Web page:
Wednesday, May 5, 2010

Gourmet Traveller's Hot 100

  
Whether you can eat it, cook it, drink it, smoke it, fly it, drive it, sail it, shake, rattle, rock and roll it or just simply luxuriate in it, Gourmet Traveller have got 2010’s most compelling food and travel trends nailed. The GT team have combed the globe, polishing plates, swirling glasses and leaving no hot-stone treatment unturned to bring you this sizzling list.

Here are the Gourmet Traveller's top 5...

Tiny burgers
1 Hold me down now, tiny burgers
Now this is our kind of American cultural imperialism: tiny scale-model burgers, known as sliders in the US. They’ve established a Sydney beachhead at the bars at Rockpool Bar & Grill and Etch. Rockpool Bar & Grill, 66 Hunter St, Sydney, NSW, (02) 8078 1900; Etch, 62 Bridge St, Sydney, NSW, (02) 9247 4777


File:A380 Emirates A6-EDC.jpg



2 Most exciting advance in air travel
Look! Up in the sky! It’s a bird! It’s Superman! No, it’s a plane! In this post-9/11-SARS-GFC-world, nothing has done more to revive the fortunes of international air travel than the arrival of the A380. Not since the Concorde has a jet created such excited expectation, fuelled by accounts of double-decker decadence including first-class suites with two-metre-long beds, private lounges, shower spas (on Emirates) and an electronic art gallery (on Air France). With 50 per cent more space than a Jumbo, better fuel efficiency and the ability to fly from New York to Hong Kong in a single bound, you realise this isn’t just a plane, it’s the Superjumbo of the skies.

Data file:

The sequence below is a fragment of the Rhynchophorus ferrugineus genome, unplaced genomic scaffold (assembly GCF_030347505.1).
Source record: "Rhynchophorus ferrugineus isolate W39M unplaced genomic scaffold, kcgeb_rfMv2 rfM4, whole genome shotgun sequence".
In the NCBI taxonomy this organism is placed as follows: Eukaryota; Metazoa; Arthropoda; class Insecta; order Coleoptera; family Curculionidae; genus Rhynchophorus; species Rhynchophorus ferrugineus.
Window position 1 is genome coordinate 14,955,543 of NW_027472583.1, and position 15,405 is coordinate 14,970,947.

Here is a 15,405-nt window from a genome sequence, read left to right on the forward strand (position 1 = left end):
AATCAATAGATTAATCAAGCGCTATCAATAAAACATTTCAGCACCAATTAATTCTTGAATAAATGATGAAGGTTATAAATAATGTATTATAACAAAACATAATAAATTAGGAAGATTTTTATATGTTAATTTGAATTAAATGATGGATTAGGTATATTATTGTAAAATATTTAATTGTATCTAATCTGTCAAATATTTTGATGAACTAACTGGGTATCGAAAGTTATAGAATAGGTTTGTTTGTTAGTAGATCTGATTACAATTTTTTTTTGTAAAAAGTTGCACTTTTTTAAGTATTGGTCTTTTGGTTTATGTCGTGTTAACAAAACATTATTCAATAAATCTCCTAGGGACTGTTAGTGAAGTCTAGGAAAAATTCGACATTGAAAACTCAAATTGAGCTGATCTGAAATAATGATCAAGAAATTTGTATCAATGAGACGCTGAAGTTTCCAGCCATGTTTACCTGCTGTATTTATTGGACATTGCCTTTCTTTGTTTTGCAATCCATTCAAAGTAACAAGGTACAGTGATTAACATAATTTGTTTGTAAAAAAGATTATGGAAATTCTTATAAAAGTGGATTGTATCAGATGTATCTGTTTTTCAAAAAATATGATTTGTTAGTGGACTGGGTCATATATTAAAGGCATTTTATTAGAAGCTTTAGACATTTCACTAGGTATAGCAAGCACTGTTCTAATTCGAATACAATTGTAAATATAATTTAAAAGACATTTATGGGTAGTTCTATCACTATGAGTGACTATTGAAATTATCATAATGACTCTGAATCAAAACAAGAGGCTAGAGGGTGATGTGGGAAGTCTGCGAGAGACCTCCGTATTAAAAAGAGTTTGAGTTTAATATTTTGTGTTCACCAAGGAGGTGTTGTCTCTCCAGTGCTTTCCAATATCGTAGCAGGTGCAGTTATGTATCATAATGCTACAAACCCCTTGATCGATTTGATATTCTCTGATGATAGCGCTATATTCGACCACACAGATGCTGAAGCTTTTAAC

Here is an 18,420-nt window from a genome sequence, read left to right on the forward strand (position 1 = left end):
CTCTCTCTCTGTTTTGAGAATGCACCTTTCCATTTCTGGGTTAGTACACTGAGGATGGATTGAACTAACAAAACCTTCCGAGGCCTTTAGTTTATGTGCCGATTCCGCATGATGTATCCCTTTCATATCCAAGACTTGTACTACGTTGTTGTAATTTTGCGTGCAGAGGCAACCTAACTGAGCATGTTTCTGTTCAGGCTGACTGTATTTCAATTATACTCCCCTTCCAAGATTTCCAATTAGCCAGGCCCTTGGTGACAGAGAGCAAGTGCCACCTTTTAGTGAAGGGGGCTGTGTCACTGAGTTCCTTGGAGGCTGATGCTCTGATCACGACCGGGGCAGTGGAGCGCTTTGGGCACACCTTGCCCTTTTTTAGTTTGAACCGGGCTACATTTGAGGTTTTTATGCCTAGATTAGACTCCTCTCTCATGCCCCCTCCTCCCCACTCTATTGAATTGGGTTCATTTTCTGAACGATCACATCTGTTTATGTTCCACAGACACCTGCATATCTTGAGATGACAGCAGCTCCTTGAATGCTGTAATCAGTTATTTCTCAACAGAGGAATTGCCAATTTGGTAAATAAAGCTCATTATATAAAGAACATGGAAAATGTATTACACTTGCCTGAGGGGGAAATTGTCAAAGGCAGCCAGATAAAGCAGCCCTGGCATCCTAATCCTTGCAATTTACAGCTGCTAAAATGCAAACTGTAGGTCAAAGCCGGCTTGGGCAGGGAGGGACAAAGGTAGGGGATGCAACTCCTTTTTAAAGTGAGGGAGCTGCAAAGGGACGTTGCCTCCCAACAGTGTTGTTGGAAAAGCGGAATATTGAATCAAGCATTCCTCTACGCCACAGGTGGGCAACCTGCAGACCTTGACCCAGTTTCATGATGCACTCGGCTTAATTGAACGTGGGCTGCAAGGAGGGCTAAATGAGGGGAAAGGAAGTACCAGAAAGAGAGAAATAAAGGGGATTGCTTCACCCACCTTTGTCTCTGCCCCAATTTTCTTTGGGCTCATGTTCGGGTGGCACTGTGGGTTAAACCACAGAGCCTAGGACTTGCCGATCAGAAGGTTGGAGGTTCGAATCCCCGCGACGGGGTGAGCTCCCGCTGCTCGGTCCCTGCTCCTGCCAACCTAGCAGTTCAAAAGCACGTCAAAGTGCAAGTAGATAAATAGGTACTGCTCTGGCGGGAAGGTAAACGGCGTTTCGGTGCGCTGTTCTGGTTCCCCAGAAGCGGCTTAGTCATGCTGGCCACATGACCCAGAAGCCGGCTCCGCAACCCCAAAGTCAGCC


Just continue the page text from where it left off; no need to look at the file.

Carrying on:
Patrons enjoy the waterfront experience at Manly Pavilion.

3 The north shore strikes back
After more than a decade of digs from their dining compatriots south of the harbour, residents of Sydney’s north shore and northern beaches are on the cusp of enjoying a northside restaurant revolution. New restaurants from the teams at China Doll and Glebe Point Diner (in Manly and Neutral Bay, respectively), in addition to Manly’s El Toro Loco and Manly Pavilion (photo above, Quentin Jones), plus Ad Lib Bistro in Pymble and Cavallino in Terrey Hills (from local heroes at the reborn Berowra Waters Inn and Pilu at Freshwater, respectively) are just the tip of the iceberg.


Soneva-Kiri



4 Clean, green island dream
Sonu and Eva Shivdasani of Six Senses resort, Soneva Fushi, believe that climate change begins at home – they live in the Maldives, after all – so they’re determined to preserve the surrounding landscape. Their benchmark resort is already carbon-neutral thanks to a range of measures that includes carbon offsetting, bottling water supplies and composting organic waste. Reducing reliance on fossil fuels is “more about effort than actual money”, Sonu Shivdasani says, adding that when people travel to experience new surroundings, hotel operators have no choice but to protect their environments. Six Senses also cares about the livelihoods of its neighbours, investing half a per cent of its revenue into community projects. Rooms from $692.


5 Most anticipated (and elevated) opening
It’s the perfect way to celebrate a 10th anniversary. Vue de Monde’s move to the 55th floor of the Rialto building in Melbourne’s CBD comes a decade after Shannon Bennett opened his first restaurant in Carlton. And just as his Little Collins Street version of Vue was a sleeker, more ambitious animal than the original, the new Vue is also tweaking its outlook. The design, by architects Elenberg Fraser, will feature Australian and sustainable materials, including lashings of reclaimed timber. The menu, too, will be “more iconically Australian” and include locally sourced truffles, heirloom vegetables and kangaroo charcuterie. A spacious dining room seating about 50 people, a small number of chef’s tables overlooking the kitchen, function rooms for up to 130 people, a dedicated elevator and, of course, the view make the reopening of Vue de Monde – perhaps as early as October – this year’s one to watch.

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